Tuesday, 21 February 2012

No Attachment to Dust

No Attachment to Dust

Zengetsu was a great Chinese Zen master of the T’ang dynasty. He wrote the following advice for his pupils. Standing the test of time it certainly would hold true today.

-Living in the world yet not forming attachments to the dust of the world is the way of a true Zen student. 

-Virtues are the fruit of self-discipline and do not drop from heaven of themselves as does rain or snow. 

-Modesty is the foundation of all virtues. Let your neighbours discover you before you make yourself known to them. 

- A noble heart never forces itself forward. Its words are as rare gems, seldom displayed and of great value.
-When witnessing the good action of another encourage yourself to follow his example. Hearing of the mistaken action of another, advise yourself not to emulate it. 

- A person may appear a fool and yet not be one. He may only be guarding his wisdom carefully.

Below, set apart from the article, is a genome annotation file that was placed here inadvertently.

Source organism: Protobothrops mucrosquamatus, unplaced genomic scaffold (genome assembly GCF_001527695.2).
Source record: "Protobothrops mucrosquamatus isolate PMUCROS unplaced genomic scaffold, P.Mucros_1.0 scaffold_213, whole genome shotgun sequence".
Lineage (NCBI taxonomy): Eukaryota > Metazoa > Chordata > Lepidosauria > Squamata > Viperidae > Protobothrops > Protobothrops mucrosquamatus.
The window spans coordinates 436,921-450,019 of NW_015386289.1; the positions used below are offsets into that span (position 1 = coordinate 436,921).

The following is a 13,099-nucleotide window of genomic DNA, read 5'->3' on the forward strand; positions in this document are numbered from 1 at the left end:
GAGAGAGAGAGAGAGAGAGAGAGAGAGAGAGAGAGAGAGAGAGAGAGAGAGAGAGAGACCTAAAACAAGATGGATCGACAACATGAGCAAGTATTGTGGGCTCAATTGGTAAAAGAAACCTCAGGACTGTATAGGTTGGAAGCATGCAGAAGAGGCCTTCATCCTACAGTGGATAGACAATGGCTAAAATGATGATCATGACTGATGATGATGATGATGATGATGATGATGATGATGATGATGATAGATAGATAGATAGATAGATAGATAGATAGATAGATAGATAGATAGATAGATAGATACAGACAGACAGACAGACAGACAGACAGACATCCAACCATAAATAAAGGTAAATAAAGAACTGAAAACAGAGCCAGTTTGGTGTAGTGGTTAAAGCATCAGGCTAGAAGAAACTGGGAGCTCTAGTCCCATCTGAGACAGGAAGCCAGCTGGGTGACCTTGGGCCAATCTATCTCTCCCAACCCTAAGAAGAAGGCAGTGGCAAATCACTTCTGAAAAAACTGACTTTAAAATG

-Censure yourself, never another. Do not discuss right and wrong.
-Some things, though right, were considered wrong for generations. Since the value of righteousness may be recognized after centuries, there is no need to crave an immediate appreciation. 

-Even though alone in a dark room, be as if you were facing a noble guest. Express your feelings, but become no more expressive than your true nature. 

- Poverty is your treasure. Never exchange it for an easy life.
-To a sincere student, every day is a fortunate day. Time passes but he never lags behind. Neither glory nor shame can move him. 

-Live with cause and leave results to the great law of the universe. Pass each day in peaceful contemplation. 

The End.

No comments:

Post a Comment